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The Good King

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The church bell rang: it was midnight. Ten people sat around the ancient hall’s table, which was covered in an abundance of food from all around the kingdom. There were fresh pies of all fillings, exotic breads, spices from the East, and countless confections that no one could seem to name.

The assassin arrived late, slipping into a spot at the end of the table, strategically placing himself away from the Good King. He glanced around the hall silently and examined the murals that spanned across its walls. They depicted scenes from both the Golden and Dark ages of the kingdom, though the assassin knew only the Age of the Dark.

The king spoke. “Aristeides—how kind of you to finally join us.”

The hall remained silent. Everything that the king said was rhetorical. He was unchallenged in power, undisputed in judgment. His word was final, and that fact was implicit to all.

But Aristeides bowed his head and spoke with clean resolution. “Thank you your Royal Highness, the pleasure is mine.” He picked up his fork thoughtfully and gently pressed its tines into a luscious red grape. He ignored the fleeting cautionary stares that came from every side of the room—it was not his safety that hung in the balance tonight.

Outside, the heavy clouds broke. Torrents of water fell from the sky, soaking the citizens that were heading home, lanterns in hand, from late hours of work. They were paid abysmally, the scanty amount of three obols for a full day of intense, productive labor. The dollar had long since been dismissed from the kingdom as the Good King decided on a Greek-based society. Now, the people did suffer.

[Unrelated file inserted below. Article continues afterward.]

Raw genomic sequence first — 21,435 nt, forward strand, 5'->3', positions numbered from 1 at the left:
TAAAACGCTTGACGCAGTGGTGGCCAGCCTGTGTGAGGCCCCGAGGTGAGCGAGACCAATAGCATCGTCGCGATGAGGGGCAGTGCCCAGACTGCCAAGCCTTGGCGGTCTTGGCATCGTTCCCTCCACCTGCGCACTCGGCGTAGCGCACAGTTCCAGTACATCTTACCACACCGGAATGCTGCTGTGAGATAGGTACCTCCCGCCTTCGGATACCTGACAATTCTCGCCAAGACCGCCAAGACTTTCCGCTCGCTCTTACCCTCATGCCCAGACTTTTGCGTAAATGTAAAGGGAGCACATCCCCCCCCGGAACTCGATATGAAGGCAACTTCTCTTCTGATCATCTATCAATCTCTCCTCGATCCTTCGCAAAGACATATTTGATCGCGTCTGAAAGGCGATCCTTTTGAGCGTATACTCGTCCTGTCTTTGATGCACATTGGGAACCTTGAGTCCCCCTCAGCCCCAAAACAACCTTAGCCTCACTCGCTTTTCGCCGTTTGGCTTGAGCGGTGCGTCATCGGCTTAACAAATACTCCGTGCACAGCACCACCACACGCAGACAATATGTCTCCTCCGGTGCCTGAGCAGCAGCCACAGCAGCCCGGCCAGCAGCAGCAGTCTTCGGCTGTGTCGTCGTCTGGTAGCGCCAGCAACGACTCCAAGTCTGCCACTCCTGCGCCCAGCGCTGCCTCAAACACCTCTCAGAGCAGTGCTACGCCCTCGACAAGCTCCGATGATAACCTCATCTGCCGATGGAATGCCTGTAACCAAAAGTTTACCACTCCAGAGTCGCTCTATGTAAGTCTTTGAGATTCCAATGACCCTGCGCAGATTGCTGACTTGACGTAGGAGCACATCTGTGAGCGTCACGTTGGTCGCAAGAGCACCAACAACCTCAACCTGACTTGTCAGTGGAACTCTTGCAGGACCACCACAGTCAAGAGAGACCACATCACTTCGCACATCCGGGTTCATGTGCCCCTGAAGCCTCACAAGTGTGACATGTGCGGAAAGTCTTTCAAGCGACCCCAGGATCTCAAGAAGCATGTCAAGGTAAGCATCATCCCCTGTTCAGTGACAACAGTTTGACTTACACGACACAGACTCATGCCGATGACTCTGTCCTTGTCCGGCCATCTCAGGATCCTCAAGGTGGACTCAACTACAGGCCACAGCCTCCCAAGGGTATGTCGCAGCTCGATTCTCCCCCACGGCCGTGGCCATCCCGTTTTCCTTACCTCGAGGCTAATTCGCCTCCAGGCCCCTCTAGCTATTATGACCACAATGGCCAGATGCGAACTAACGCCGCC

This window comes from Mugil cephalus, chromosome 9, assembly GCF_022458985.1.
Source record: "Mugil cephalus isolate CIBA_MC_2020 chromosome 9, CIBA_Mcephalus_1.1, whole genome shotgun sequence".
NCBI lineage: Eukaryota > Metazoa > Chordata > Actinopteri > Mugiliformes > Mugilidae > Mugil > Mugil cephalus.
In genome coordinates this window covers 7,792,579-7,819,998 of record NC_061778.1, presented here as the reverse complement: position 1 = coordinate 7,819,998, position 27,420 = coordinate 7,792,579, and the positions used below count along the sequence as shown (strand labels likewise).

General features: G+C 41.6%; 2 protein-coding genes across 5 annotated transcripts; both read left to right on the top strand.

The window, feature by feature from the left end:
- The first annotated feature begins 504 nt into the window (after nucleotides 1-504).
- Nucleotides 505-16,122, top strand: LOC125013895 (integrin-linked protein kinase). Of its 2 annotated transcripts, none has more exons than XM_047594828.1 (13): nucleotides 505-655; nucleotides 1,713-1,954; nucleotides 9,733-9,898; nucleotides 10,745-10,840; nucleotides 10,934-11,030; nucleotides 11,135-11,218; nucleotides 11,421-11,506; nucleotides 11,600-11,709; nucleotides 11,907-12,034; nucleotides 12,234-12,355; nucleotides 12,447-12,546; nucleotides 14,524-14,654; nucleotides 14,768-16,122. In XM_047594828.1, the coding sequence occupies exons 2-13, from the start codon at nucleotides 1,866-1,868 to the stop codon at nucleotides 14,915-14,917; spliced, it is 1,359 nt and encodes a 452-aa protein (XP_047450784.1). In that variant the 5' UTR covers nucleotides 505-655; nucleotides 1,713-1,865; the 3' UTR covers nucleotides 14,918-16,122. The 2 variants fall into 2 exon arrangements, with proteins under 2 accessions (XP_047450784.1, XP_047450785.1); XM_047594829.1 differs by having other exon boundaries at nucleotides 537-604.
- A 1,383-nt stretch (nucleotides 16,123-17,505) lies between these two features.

A streak of lightning lit the sky for an instant, starting a fire somewhere in the Monstres Mountains. Soon it would spread, leaving a black scar to garnish the side. There might even be a death or two: there were many adventurers that traversed the mountains during the hazy months of summer, charting the world around them as they went. The King despised those explorers, for he knew that they brought news of a better world that existed outside of the kingdom.

Aristeides sighed impatiently, ravenous as always. Soon, it would be time. Soon it would be time for the King to die, his terminal ended with the spin of a blade. But for now he would sit elegantly in the bejeweled arm chair, conforming into this delicate society, pretending to be another paltry citizen.

Suddenly, the King spoke, his voice reverberating about the room. “Hall, please be dismissed. I allow you graciously to take your plates as you go. Aristeides, I would like for you to stay. We have matters to discuss, matters of—sedition.”

A mumbling rose up in the hall as the people left, quite aware of Aristeides’ duplicity. He had spoken of the event on several occasions, to several trusted maidens and townsfolk. But betrayal stirred in his heart as he watched the others depart into the storm. He looked back at the Good King, dreading the coming events.

The King stood, adjusting his robe, eyes fixated on the room’s lone occupant. “I never anticipated that it would be you, Aristeides.” He drew his sword in a fluid motion, light-colored eyes displaying a flash of both fear and reckless abandonment. “Tell me one thing, loyal servant—why?”